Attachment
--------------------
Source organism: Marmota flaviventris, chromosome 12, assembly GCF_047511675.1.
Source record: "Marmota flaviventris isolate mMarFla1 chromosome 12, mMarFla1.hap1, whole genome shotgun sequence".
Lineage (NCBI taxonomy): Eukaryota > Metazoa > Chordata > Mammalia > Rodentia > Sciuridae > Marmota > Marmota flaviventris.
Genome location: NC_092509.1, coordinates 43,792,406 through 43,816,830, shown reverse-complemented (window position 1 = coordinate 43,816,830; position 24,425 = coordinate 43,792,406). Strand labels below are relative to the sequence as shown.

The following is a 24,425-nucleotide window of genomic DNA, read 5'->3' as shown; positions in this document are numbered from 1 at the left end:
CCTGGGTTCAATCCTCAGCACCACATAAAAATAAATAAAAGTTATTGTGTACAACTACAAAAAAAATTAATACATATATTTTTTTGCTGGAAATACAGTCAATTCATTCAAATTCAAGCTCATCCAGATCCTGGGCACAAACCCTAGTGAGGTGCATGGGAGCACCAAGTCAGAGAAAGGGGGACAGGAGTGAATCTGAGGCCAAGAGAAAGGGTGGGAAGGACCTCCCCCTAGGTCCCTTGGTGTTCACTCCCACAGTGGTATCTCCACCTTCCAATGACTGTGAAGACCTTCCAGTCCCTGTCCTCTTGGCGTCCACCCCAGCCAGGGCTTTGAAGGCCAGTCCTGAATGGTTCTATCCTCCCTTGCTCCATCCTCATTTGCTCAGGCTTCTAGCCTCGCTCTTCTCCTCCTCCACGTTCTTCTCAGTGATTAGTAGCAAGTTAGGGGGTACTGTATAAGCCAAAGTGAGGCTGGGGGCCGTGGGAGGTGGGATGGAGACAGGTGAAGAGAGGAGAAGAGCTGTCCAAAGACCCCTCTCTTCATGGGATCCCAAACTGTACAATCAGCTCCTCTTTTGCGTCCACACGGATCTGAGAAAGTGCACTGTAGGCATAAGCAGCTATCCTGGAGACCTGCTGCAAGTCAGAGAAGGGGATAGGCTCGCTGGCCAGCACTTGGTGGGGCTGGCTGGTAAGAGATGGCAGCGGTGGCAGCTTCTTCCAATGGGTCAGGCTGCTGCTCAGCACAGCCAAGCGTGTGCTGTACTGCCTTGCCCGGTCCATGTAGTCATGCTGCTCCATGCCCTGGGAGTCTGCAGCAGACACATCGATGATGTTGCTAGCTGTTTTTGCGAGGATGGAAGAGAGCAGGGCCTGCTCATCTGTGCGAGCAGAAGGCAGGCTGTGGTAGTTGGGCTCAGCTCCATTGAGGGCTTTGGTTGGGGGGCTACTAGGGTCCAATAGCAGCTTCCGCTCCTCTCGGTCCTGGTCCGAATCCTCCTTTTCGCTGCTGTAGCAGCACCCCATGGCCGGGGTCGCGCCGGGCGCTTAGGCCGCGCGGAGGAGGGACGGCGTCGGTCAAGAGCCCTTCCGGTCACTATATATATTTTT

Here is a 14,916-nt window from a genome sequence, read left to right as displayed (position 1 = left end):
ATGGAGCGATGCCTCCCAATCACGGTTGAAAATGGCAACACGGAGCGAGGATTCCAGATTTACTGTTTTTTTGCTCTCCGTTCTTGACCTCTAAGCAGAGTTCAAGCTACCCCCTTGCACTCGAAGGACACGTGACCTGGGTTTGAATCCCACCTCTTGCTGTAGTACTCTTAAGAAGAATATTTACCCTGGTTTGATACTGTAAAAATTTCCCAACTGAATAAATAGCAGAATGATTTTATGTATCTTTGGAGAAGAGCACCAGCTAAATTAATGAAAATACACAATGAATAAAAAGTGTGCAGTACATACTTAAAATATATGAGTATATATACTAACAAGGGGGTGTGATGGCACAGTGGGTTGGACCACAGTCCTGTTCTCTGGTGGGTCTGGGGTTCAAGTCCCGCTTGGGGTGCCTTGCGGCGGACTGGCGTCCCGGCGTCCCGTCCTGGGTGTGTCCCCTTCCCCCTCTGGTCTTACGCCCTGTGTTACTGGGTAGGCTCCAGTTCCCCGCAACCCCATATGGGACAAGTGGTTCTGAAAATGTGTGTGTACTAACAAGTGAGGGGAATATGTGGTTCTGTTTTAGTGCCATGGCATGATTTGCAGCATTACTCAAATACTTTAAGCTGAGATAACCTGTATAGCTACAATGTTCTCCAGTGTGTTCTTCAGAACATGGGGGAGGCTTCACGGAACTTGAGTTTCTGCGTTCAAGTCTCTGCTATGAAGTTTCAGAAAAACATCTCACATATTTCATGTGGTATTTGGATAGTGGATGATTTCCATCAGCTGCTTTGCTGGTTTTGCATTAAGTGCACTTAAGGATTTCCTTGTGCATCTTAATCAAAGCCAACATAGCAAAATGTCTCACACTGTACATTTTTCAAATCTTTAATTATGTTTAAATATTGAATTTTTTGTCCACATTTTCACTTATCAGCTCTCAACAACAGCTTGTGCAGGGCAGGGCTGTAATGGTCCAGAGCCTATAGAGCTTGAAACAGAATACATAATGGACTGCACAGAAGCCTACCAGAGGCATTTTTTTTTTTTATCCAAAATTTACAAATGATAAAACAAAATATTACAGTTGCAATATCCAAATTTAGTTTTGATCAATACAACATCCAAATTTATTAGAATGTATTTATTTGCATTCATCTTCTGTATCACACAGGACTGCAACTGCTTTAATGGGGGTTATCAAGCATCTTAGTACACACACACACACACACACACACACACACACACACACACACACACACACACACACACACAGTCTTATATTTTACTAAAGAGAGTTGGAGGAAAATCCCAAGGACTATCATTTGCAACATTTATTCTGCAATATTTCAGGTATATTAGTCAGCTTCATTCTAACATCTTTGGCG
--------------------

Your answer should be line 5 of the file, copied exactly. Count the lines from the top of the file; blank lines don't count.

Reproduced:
The following is a 24,425-nucleotide window of genomic DNA, read 5'->3' as shown; positions in this document are numbered from 1 at the left end: